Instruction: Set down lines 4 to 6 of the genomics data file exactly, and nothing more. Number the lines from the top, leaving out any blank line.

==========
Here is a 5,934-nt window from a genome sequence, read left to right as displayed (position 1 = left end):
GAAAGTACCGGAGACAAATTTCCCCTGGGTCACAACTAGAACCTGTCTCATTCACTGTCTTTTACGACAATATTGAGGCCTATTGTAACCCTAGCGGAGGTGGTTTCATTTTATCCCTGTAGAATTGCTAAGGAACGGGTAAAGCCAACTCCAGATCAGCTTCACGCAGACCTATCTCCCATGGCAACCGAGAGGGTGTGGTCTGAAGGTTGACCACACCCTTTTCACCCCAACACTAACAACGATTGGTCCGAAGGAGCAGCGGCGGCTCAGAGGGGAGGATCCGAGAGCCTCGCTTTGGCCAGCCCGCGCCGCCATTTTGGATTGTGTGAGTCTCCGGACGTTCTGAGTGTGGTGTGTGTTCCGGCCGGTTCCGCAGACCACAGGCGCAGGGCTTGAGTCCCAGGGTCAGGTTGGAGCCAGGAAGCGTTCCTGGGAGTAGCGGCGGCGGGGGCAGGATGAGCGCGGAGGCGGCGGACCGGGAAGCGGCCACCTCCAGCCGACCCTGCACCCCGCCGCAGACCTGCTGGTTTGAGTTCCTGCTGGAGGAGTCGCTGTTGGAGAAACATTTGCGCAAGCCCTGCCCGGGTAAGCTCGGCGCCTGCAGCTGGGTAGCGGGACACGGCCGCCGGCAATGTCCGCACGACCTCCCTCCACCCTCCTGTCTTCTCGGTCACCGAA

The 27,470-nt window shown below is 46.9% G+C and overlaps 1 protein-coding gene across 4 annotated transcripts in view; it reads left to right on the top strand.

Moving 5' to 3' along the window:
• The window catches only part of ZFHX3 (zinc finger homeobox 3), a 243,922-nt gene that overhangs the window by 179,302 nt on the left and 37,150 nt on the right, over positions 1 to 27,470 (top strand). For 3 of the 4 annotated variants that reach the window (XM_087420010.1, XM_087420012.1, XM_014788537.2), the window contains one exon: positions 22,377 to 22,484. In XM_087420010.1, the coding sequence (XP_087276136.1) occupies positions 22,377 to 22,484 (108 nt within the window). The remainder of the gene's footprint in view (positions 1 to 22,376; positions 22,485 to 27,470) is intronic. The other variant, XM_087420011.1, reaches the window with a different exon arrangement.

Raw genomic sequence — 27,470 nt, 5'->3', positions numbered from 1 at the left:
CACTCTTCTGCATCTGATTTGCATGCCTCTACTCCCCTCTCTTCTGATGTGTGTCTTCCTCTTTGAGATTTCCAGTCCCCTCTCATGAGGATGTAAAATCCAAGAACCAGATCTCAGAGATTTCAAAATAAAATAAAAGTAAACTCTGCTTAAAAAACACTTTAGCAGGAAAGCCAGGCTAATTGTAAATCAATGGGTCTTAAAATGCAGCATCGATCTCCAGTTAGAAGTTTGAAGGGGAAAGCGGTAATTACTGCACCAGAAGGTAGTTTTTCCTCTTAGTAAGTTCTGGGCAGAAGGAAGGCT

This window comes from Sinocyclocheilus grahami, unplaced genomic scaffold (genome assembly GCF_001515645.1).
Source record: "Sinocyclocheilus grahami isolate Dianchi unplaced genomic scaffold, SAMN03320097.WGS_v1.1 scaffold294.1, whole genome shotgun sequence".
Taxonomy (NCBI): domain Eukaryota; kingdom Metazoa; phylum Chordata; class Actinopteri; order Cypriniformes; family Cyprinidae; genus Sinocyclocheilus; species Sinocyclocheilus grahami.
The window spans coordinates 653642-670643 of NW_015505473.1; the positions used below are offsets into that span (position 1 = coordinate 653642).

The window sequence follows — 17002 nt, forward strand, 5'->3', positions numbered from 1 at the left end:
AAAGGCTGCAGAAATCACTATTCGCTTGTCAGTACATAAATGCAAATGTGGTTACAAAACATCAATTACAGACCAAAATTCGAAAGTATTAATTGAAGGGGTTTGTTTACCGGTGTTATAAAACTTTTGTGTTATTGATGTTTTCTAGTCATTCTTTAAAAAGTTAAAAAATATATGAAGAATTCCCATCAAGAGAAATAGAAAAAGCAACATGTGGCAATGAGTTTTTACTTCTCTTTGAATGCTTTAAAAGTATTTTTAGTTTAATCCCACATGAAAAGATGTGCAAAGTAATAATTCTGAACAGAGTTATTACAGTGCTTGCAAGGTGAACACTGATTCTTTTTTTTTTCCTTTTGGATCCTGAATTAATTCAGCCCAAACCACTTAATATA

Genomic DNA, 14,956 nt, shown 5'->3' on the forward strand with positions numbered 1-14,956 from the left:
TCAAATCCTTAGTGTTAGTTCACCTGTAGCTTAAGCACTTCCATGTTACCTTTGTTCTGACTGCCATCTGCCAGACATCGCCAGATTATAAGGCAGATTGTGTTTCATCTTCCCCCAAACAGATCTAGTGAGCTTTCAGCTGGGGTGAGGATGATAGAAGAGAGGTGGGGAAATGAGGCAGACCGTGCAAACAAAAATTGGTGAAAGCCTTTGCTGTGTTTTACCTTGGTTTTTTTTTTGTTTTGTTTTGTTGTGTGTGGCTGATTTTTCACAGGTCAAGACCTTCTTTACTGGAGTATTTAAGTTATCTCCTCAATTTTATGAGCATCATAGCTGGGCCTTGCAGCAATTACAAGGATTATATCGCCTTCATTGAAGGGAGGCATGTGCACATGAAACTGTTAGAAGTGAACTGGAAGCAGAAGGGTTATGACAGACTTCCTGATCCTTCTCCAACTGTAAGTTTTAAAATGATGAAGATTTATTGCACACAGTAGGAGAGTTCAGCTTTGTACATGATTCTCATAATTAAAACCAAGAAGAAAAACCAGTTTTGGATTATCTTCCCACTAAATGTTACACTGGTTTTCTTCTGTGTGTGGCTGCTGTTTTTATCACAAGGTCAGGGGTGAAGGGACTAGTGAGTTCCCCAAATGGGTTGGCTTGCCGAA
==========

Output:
Moving 5' to 3' along the window:
• The window catches only part of ZFHX3 (zinc finger homeobox 3), a 243,922-nt gene that overhangs the window by 179,302 nt on the left and 37,150 nt on the right, over positions 1 to 27,470 (top strand). For 3 of the 4 annotated variants that reach the window (XM_087420010.1, XM_087420012.1, XM_014788537.2), the window contains one exon: positions 22,377 to 22,484. In XM_087420010.1, the coding sequence (XP_087276136.1) occupies positions 22,377 to 22,484 (108 nt within the window). The remainder of the gene's footprint in view (positions 1 to 22,376; positions 22,485 to 27,470) is intronic. The other variant, XM_087420011.1, reaches the window with a different exon arrangement.

Raw genomic sequence — 27,470 nt, 5'->3', positions numbered from 1 at the left: